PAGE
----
Two sisters, one of whom used to be a child star and the other who used to be a legitimate actress in her youth until she was crippled from the waist down, live together in a mansion with the one taking care of the other. Well it turns out that the ex-child star (the titular Baby Jane) is jealous of her sister’s success and always has been, and one day she finally snaps and locks her sister up in her room. As she tries to get her act back together, she also has to keep the outside world from knowing that she’s slowly starving her sister while still using her money.
It’s a tense film where you’re constantly unsure of whether the crazy old woman is going to get caught or not, and it even switches it up so at points you’re not sure whether you’re rooting for her to get caught or for her to get away. It’s somewhere between Rear Window and Misery, but the sisterly relationship between the two characters gives it this great extra dimension. I definitely recommend this one when you’re in the mood to spend the evening on the edge of your seat.
Robot & Frank (2012)
Directed by: Jake Schreier
Starring: Peter Sarsgaard, Frank Langella, Susan Sarandon
I was going to say that Robot & Frank turned out to be my favorite movie from 2013 that I’ve seen so far, but I guess it actually came out in 2012! Sorry 2013, you were still a massively shitty year for movies.
Frank Langella is an old man who’s going senile and his kids decide to take care of him by giving him a robotic nanny. The robot annoys him at first with its attempts to make him healthier, until he realizes he can use it to help him commit robberies, just like he used to when he was young. When things come crashing down, Frank realizes that he’s at least made a friend.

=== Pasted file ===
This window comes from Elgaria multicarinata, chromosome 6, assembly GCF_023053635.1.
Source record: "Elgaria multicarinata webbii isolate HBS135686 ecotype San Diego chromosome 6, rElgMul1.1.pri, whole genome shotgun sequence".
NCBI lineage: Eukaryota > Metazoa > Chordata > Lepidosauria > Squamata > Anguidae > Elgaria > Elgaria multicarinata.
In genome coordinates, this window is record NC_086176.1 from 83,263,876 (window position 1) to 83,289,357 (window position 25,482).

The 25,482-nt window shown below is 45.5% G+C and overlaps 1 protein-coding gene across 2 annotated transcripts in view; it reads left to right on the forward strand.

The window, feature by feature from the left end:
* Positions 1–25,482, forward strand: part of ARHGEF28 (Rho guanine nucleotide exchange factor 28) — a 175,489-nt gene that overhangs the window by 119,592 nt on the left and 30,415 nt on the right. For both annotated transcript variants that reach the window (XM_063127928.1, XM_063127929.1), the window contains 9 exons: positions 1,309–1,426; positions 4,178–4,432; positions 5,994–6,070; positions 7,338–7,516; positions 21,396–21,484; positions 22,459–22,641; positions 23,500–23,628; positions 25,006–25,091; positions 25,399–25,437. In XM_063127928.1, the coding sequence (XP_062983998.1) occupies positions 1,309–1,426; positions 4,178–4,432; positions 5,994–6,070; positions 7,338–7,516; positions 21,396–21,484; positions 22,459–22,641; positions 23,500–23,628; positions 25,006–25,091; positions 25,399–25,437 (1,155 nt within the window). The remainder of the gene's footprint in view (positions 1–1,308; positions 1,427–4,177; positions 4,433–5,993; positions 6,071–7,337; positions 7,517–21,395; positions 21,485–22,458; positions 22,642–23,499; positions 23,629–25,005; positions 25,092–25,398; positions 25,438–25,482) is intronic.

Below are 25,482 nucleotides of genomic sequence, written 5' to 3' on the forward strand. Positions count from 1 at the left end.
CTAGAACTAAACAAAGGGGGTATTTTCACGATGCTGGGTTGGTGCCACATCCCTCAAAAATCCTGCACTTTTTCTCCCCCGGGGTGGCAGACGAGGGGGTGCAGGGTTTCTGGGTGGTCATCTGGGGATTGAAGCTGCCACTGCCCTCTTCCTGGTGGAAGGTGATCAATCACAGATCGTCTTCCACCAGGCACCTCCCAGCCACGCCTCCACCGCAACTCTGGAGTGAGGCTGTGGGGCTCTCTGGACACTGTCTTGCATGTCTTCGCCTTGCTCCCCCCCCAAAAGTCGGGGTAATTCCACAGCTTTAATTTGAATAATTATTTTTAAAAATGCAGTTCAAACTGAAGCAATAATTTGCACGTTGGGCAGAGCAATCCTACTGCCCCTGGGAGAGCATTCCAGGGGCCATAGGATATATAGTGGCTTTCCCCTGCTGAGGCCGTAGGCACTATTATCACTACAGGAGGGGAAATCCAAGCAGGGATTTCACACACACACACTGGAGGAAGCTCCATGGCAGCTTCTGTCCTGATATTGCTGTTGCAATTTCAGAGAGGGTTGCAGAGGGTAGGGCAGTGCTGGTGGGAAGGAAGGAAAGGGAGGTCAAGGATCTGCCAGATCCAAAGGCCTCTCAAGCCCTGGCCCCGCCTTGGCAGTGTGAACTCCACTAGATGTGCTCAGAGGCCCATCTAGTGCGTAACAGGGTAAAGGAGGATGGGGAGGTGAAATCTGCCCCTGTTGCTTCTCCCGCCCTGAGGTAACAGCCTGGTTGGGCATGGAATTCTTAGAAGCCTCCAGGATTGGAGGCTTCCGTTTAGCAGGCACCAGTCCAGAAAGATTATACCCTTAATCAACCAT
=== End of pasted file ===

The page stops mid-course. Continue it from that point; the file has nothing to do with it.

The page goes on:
It’s touching, it’s funny, it’s a solid sci-fi plot worthy of Asimov. Frank Langella and Susan Sarandon are great, James Marsden and Liv Tyler kinda show up and yell some lines, and at the end of it all you feel sad for a robot. Basically if you can make an audience do that, you’re doing science fiction right, in my opinion. I highly recommend this movie.
Global Metal (2008)
Directed by: Sam Dunn, Scott McFadyen
Starring: Tom Araya, Ken Ayugai, Rafael Bittencourt
This is the sequel to the documentary Metal: A Headbanger’s Journey, which is also good. Whereas the first one is just about the culture that surrounds the metal genre of music, Global Metal is about metal in countries outside of North America and Europe, and it’s pretty damn interesting. Turns out that metalheads are pretty much the same no matter where you go.
Sam Dunn, metalhead and anthropologist, travels the world to other areas outside North America and Europe where metal is popular, like Brazil, Indonesia, Japan, and the middle east. This isn’t some boastful metal journal about how awesome it is that it’s converting the whole world under its banner, though. Instead, the film focuses on how metal affects these people in their different places, most of which are impoverished or oppressed, and metal allows them a way to vent. He also looks at how the local metal bands have altered the genre, making it more their own.
I actually really liked this documentary. He had already covered the mainstream metal community in his first film, leaving him open to explore all these different facets in this movie, and it’s super interesting. It basically comes down to a very simple idea that it’s just a good kind of music for people who feel angry and rebellious, no matter if it’s because you are a 30 year old pizza delivery driver still living at home or a person literally barely scraping by in a dictatorship somewhere where there are volcanoes and hurricanes constantly trying to kill you. Which is pretty metal itself. I highly recommend this film, and if you’re not very familiar with the mainstream metal culture, the first one as well.